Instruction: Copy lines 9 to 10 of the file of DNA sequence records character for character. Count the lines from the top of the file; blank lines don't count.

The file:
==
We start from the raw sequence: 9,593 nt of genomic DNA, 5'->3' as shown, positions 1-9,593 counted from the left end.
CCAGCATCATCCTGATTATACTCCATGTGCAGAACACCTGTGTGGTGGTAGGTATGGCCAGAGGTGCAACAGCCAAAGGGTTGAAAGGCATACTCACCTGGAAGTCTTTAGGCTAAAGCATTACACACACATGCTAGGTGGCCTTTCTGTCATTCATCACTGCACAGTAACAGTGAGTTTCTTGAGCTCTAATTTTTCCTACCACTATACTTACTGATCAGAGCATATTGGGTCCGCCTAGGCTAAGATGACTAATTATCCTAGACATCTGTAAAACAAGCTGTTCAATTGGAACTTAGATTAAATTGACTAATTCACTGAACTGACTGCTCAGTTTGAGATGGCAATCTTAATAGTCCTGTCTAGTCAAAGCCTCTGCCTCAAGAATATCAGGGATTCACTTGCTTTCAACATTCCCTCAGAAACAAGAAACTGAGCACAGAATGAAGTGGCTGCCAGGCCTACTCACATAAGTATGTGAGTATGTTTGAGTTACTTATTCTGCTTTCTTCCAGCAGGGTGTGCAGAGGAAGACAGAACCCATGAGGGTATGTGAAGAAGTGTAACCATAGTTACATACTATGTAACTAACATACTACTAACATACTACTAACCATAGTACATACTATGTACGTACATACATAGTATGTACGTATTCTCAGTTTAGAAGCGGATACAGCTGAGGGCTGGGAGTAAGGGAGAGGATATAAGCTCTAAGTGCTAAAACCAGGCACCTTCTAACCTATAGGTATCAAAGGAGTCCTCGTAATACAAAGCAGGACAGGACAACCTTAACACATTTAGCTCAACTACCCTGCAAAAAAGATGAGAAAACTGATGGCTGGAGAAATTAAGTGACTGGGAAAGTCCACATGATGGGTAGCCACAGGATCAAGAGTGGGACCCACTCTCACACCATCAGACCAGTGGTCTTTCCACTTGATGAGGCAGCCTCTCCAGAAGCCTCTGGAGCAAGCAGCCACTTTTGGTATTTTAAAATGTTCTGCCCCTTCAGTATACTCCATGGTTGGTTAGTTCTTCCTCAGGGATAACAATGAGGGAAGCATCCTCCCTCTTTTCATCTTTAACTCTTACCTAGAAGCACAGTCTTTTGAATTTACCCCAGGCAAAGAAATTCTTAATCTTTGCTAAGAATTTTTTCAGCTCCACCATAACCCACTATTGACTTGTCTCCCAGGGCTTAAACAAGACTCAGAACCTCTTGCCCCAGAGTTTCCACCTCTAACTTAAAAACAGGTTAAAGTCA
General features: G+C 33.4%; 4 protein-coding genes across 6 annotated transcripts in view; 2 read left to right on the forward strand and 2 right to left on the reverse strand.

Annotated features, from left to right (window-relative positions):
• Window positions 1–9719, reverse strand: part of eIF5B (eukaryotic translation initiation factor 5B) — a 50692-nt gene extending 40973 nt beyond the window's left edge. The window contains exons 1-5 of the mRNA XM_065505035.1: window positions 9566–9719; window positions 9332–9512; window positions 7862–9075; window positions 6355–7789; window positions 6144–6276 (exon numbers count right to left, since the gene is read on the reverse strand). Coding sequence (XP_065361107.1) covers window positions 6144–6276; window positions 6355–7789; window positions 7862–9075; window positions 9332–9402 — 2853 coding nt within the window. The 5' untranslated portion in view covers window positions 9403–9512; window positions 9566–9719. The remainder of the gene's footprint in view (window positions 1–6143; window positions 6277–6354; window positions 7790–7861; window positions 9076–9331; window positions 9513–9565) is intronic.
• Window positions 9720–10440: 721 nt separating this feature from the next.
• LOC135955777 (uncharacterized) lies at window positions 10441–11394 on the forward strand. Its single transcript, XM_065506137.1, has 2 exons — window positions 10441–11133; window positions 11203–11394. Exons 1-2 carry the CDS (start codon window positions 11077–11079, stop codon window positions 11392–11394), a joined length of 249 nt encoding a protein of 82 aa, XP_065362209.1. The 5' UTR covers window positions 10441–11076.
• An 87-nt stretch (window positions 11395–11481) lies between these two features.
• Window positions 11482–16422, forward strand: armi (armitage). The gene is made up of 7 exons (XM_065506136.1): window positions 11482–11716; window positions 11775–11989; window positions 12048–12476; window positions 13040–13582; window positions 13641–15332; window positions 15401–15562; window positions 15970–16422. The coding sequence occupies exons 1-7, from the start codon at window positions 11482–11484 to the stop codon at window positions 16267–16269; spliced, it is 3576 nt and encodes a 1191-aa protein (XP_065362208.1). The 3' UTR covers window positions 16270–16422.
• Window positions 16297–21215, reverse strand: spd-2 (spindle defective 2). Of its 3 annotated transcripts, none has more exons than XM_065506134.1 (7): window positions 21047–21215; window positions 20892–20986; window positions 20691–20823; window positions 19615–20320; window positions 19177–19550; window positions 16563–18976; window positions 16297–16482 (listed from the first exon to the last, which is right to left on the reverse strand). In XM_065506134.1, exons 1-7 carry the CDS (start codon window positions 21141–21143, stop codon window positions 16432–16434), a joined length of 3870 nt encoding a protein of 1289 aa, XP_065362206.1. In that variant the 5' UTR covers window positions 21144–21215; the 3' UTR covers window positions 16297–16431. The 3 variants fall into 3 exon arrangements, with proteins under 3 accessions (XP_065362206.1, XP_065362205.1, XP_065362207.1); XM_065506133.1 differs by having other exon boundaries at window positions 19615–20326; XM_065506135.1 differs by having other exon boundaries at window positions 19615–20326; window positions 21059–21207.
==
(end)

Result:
• Window positions 11482–16422, forward strand: armi (armitage). The gene is made up of 7 exons (XM_065506136.1): window positions 11482–11716; window positions 11775–11989; window positions 12048–12476; window positions 13040–13582; window positions 13641–15332; window positions 15401–15562; window positions 15970–16422. The coding sequence occupies exons 1-7, from the start codon at window positions 11482–11484 to the stop codon at window positions 16267–16269; spliced, it is 3576 nt and encodes a 1191-aa protein (XP_065362208.1). The 3' UTR covers window positions 16270–16422.
• Window positions 16297–21215, reverse strand: spd-2 (spindle defective 2). Of its 3 annotated transcripts, none has more exons than XM_065506134.1 (7): window positions 21047–21215; window positions 20892–20986; window positions 20691–20823; window positions 19615–20320; window positions 19177–19550; window positions 16563–18976; window positions 16297–16482 (listed from the first exon to the last, which is right to left on the reverse strand). In XM_065506134.1, exons 1-7 carry the CDS (start codon window positions 21141–21143, stop codon window positions 16432–16434), a joined length of 3870 nt encoding a protein of 1289 aa, XP_065362206.1. In that variant the 5' UTR covers window positions 21144–21215; the 3' UTR covers window positions 16297–16431. The 3 variants fall into 3 exon arrangements, with proteins under 3 accessions (XP_065362206.1, XP_065362205.1, XP_065362207.1); XM_065506133.1 differs by having other exon boundaries at window positions 19615–20326; XM_065506135.1 differs by having other exon boundaries at window positions 19615–20326; window positions 21059–21207.